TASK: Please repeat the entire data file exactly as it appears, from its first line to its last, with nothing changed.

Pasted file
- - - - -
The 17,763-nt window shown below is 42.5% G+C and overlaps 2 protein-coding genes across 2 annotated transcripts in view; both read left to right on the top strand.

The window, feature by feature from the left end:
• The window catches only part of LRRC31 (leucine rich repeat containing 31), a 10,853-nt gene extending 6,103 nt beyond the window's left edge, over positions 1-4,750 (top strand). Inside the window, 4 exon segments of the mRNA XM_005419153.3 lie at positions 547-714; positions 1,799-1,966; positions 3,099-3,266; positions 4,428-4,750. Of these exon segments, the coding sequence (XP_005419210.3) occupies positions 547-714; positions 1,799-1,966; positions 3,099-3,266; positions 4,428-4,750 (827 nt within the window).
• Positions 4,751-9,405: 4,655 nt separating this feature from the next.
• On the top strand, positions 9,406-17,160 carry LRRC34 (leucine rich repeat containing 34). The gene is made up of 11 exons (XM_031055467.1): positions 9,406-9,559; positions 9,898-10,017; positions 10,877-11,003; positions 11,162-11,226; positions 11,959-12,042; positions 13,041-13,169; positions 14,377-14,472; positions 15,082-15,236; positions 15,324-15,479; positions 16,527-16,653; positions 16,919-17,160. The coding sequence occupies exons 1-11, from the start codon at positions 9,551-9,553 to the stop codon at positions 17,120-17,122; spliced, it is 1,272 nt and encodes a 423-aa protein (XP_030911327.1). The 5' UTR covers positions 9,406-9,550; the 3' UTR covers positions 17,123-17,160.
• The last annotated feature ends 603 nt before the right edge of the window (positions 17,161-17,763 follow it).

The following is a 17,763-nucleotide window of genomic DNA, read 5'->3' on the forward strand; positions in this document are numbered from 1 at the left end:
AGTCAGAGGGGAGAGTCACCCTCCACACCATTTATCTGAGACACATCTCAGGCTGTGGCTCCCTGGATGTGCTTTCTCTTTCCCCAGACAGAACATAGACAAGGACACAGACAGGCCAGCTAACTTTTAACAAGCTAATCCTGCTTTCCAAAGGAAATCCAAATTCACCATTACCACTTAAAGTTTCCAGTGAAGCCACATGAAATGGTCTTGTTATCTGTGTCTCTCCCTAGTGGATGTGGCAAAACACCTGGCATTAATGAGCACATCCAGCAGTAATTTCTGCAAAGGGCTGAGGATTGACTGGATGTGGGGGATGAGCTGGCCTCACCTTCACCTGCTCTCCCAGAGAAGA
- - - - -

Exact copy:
The 17,763-nt window shown below is 42.5% G+C and overlaps 2 protein-coding genes across 2 annotated transcripts in view; both read left to right on the top strand.

The window, feature by feature from the left end:
• The window catches only part of LRRC31 (leucine rich repeat containing 31), a 10,853-nt gene extending 6,103 nt beyond the window's left edge, over positions 1-4,750 (top strand). Inside the window, 4 exon segments of the mRNA XM_005419153.3 lie at positions 547-714; positions 1,799-1,966; positions 3,099-3,266; positions 4,428-4,750. Of these exon segments, the coding sequence (XP_005419210.3) occupies positions 547-714; positions 1,799-1,966; positions 3,099-3,266; positions 4,428-4,750 (827 nt within the window).
• Positions 4,751-9,405: 4,655 nt separating this feature from the next.
• On the top strand, positions 9,406-17,160 carry LRRC34 (leucine rich repeat containing 34). The gene is made up of 11 exons (XM_031055467.1): positions 9,406-9,559; positions 9,898-10,017; positions 10,877-11,003; positions 11,162-11,226; positions 11,959-12,042; positions 13,041-13,169; positions 14,377-14,472; positions 15,082-15,236; positions 15,324-15,479; positions 16,527-16,653; positions 16,919-17,160. The coding sequence occupies exons 1-11, from the start codon at positions 9,551-9,553 to the stop codon at positions 17,120-17,122; spliced, it is 1,272 nt and encodes a 423-aa protein (XP_030911327.1). The 5' UTR covers positions 9,406-9,550; the 3' UTR covers positions 17,123-17,160.
• The last annotated feature ends 603 nt before the right edge of the window (positions 17,161-17,763 follow it).

The following is a 17,763-nucleotide window of genomic DNA, read 5'->3' on the forward strand; positions in this document are numbered from 1 at the left end:
AGTCAGAGGGGAGAGTCACCCTCCACACCATTTATCTGAGACACATCTCAGGCTGTGGCTCCCTGGATGTGCTTTCTCTTTCCCCAGACAGAACATAGACAAGGACACAGACAGGCCAGCTAACTTTTAACAAGCTAATCCTGCTTTCCAAAGGAAATCCAAATTCACCATTACCACTTAAAGTTTCCAGTGAAGCCACATGAAATGGTCTTGTTATCTGTGTCTCTCCCTAGTGGATGTGGCAAAACACCTGGCATTAATGAGCACATCCAGCAGTAATTTCTGCAAAGGGCTGAGGATTGACTGGATGTGGGGGATGAGCTGGCCTCACCTTCACCTGCTCTCCCAGAGAAGA